Cameron was foolish to disregard the Lib Dems

The PM put his party before the coalition and the Lib Dems will punish him for it.

So, now it’s war.

As the reshuffle unfolded, my timeline was full of fellow Lib Dems asking "Is Cameron actively trying to piss us off?" And frequently it did feel like that. But of course the truth is, Cameron wasn’t really bothered what we thought. That wasn’t what this reshuffle was about. Neither was it really about a strategy to win the next general election - a lurch to the right seems unlikely to hoover up enough votes from UKIP to compensate for the seats the Tories would have won if the boundary changes had gone through.

No, this reshuffle was all about Cameron making sure he was still leading the party at the next election. He can’t afford to think much further than that, so weak is his position currently. He had to appease his backbenchers. And it may have worked for now – although how his stomach must have churned when he heard Nadine saying how much she liked the reshuffle.

But it is a very short term strategy. Yes, promoting the Patersons, Graylings and Hunts of this world may have secured Cameron’s position for a while longer. But just how angry will those same backbenchers be when they still can’t get their favourite policies through. Because it wasn’t Cameron stopping them having their way before. It was the Lib Dems.

There’ll be no third runway at Heathrow. There’ll be no tearing up of the Greenbelt. Even with no Ministers in the MoD (odd move that, Nick) there’ll be no Trident. I doubt if Norman Lamb will allow Jeremy Hunt to introduce his favourite homeopathy treatments into the NHS. There’s going to be a lot of crossed arms, shaking of heads, and great big "no’s". And however good a Chief Whip Andrew Mitchell may turn out to be, that won’t be much cop if the MPs standing in the way are in a different party. Cameron may have decided not to think about the Lib Dems when he reshuffled merrily away yesterday. But it was a foolish decision.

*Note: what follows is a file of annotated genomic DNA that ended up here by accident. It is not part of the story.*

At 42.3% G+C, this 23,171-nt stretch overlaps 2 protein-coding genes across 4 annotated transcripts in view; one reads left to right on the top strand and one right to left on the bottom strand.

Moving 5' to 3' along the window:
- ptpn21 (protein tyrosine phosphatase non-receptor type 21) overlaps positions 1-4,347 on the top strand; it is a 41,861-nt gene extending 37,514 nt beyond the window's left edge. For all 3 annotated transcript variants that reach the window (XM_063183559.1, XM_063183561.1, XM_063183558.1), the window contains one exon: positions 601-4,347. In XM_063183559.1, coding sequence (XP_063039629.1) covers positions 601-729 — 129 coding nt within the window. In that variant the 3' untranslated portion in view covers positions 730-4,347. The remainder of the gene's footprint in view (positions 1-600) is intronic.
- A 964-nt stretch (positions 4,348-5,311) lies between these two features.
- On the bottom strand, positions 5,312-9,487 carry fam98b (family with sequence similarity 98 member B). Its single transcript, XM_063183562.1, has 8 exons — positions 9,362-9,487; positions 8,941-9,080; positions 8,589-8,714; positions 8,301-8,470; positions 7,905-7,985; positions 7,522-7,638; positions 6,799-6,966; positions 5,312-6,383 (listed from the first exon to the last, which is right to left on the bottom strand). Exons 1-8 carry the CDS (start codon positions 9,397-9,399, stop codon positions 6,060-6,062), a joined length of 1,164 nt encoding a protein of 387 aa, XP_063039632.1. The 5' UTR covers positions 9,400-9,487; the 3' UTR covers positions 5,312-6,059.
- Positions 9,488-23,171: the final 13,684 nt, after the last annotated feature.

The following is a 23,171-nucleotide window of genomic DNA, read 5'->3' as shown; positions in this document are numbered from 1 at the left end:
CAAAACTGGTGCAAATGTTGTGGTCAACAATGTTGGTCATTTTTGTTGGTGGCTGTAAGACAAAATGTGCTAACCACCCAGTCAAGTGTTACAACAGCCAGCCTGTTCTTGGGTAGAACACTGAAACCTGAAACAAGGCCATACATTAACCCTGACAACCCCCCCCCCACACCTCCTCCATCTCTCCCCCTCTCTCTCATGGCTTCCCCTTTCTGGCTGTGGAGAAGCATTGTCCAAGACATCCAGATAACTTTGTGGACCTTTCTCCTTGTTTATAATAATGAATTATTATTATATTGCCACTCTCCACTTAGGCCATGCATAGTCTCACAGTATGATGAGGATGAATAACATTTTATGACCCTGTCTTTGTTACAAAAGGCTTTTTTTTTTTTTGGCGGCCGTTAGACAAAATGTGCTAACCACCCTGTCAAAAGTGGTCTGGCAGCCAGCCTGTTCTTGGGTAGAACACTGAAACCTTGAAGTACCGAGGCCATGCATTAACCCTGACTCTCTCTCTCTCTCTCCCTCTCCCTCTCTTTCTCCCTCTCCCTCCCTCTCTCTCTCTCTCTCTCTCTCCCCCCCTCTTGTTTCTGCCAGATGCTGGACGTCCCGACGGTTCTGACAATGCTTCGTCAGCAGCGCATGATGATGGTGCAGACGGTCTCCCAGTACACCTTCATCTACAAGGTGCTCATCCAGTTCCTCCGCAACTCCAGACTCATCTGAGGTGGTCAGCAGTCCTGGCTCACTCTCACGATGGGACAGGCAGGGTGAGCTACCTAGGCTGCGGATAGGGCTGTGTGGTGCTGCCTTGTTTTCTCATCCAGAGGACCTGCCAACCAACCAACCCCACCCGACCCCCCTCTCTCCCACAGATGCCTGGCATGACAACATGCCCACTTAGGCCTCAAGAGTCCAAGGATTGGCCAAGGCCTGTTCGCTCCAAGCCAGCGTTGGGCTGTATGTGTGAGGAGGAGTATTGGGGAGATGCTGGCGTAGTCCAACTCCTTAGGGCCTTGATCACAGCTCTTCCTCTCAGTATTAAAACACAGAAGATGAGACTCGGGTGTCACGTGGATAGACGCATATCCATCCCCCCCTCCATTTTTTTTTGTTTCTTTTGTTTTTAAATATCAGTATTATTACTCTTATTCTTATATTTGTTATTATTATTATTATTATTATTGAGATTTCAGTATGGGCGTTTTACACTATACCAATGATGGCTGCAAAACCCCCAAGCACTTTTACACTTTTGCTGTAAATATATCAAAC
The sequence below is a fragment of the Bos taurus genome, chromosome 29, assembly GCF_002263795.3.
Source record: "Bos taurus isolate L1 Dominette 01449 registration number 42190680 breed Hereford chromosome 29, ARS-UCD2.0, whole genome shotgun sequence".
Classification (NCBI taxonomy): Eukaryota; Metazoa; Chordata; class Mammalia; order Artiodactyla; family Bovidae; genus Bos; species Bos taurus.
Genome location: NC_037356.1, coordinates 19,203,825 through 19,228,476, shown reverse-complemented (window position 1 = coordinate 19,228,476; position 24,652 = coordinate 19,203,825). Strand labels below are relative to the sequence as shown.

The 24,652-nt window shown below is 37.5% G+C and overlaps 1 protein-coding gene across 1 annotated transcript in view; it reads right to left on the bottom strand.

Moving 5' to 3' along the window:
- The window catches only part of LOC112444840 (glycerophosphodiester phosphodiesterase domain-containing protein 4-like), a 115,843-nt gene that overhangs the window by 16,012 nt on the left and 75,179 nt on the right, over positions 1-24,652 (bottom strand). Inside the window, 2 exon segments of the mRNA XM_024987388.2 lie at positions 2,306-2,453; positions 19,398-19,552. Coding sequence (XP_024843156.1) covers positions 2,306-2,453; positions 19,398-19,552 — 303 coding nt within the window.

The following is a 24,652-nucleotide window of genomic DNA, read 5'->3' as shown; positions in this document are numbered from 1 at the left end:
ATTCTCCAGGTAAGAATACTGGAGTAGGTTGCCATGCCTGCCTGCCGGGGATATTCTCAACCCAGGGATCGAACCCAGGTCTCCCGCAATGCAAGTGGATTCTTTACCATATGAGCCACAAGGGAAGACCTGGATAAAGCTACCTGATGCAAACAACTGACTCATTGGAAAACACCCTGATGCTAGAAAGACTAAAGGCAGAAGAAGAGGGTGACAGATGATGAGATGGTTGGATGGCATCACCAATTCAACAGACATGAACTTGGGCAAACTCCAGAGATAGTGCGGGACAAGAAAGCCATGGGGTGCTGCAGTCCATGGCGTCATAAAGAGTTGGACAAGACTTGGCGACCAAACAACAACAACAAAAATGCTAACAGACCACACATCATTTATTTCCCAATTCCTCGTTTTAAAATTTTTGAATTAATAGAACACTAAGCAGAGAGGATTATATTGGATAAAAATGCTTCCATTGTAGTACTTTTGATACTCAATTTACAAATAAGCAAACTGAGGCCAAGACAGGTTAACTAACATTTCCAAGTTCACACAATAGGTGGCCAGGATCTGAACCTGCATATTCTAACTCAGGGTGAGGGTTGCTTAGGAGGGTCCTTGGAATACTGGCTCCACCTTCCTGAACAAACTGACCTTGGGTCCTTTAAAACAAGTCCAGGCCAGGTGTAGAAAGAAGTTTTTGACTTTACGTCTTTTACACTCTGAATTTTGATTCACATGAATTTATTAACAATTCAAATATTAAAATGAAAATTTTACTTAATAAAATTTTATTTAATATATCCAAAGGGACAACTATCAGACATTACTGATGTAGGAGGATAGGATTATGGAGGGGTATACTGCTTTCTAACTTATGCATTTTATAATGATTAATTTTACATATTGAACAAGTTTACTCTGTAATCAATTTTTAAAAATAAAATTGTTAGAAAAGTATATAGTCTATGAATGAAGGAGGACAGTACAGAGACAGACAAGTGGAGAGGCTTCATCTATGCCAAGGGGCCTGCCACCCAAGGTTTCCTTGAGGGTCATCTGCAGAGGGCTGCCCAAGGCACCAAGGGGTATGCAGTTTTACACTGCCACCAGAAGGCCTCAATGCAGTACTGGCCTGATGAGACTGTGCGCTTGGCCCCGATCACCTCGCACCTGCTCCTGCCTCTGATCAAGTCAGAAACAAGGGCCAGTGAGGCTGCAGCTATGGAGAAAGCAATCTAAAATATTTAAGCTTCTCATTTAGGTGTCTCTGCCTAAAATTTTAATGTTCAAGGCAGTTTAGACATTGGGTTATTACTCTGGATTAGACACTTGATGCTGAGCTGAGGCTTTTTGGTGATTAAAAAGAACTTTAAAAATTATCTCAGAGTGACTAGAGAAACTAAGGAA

So while Cameron’s cabinet changes may allow him to empathise with his recalcitrant backbenchers for a while, soon the old frustrations will bubble up again. Because he hasn’t solved his real problem. He didn’t win the last general election. And sooner (if the Lib Dems can help it) or later they’ll punish him for it.

Richard Morris blogs at A View From Ham Common, which was named Best New Blog at the 2011 Liberal Democrat Conference.

It wasn't Cameron stopping the right from having its way. It was the Lib Dems. Photograph: Getty Images.

Richard Morris blogs at A View From Ham Common, which was named Best New Blog at the 2011 Lib Dem Conference

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Why the Liberal Democrats by-election surge is not all it seems

The Lib Dems chalked up impressive results in Stoke and Copeland. But just how much of a fight back is it?

By the now conventional post-Brexit logic, Stoke and Copeland ought to have been uniquely inhospitable for the Lib Dems. 

The party lost its deposit in both seats in 2015, and has no representation on either council. So too were the referendum odds stacked against it: in Stoke, the so-called Brexit capital of Britain, 70 per cent of voters backed Leave last June, as did 62 per cent in Copeland. And, as Stephen has written before, the Lib Dems’ mini-revival has so far been most pronounced in affluent, Conservative-leaning areas which swung for remain. 

So what explains the modest – but impressive – surges in their vote share in yesterday’s contests? In Stoke, where they finished fifth in 2015, the party won 9.8 per cent of the vote, up 5.7 percentage points. They also more than doubled their vote share in Copeland, where they beat Ukip for third with 7.3 per cent share of the vote.